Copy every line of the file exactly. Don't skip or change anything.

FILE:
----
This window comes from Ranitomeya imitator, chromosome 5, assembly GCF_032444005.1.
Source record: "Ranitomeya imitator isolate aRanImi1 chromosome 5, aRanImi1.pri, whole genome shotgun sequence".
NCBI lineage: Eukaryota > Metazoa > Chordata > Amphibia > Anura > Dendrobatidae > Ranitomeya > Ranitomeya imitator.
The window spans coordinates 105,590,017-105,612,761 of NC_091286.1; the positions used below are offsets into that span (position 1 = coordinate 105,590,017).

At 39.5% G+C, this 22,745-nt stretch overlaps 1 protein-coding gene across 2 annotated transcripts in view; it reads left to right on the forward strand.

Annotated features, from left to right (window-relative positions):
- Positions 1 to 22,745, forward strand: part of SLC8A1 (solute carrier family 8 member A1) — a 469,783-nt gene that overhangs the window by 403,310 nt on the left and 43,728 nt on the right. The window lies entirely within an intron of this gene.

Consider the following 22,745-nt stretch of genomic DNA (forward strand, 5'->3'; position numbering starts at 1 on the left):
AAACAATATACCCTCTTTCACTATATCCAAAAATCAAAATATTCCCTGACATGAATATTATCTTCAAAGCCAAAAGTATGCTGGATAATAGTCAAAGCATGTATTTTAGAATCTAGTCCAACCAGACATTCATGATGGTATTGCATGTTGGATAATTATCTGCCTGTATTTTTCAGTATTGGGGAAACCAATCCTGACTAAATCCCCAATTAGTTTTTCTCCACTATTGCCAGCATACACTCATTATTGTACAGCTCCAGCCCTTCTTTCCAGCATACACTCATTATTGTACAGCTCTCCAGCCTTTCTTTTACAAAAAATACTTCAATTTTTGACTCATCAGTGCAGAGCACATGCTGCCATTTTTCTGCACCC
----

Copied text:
This window comes from Ranitomeya imitator, chromosome 5, assembly GCF_032444005.1.
Source record: "Ranitomeya imitator isolate aRanImi1 chromosome 5, aRanImi1.pri, whole genome shotgun sequence".
NCBI lineage: Eukaryota > Metazoa > Chordata > Amphibia > Anura > Dendrobatidae > Ranitomeya > Ranitomeya imitator.
The window spans coordinates 105,590,017-105,612,761 of NC_091286.1; the positions used below are offsets into that span (position 1 = coordinate 105,590,017).

At 39.5% G+C, this 22,745-nt stretch overlaps 1 protein-coding gene across 2 annotated transcripts in view; it reads left to right on the forward strand.

Annotated features, from left to right (window-relative positions):
- Positions 1 to 22,745, forward strand: part of SLC8A1 (solute carrier family 8 member A1) — a 469,783-nt gene that overhangs the window by 403,310 nt on the left and 43,728 nt on the right. The window lies entirely within an intron of this gene.

Consider the following 22,745-nt stretch of genomic DNA (forward strand, 5'->3'; position numbering starts at 1 on the left):
AAACAATATACCCTCTTTCACTATATCCAAAAATCAAAATATTCCCTGACATGAATATTATCTTCAAAGCCAAAAGTATGCTGGATAATAGTCAAAGCATGTATTTTAGAATCTAGTCCAACCAGACATTCATGATGGTATTGCATGTTGGATAATTATCTGCCTGTATTTTTCAGTATTGGGGAAACCAATCCTGACTAAATCCCCAATTAGTTTTTCTCCACTATTGCCAGCATACACTCATTATTGTACAGCTCCAGCCCTTCTTTCCAGCATACACTCATTATTGTACAGCTCTCCAGCCTTTCTTTTACAAAAAATACTTCAATTTTTGACTCATCAGTGCAGAGCACATGCTGCCATTTTTCTGCACCC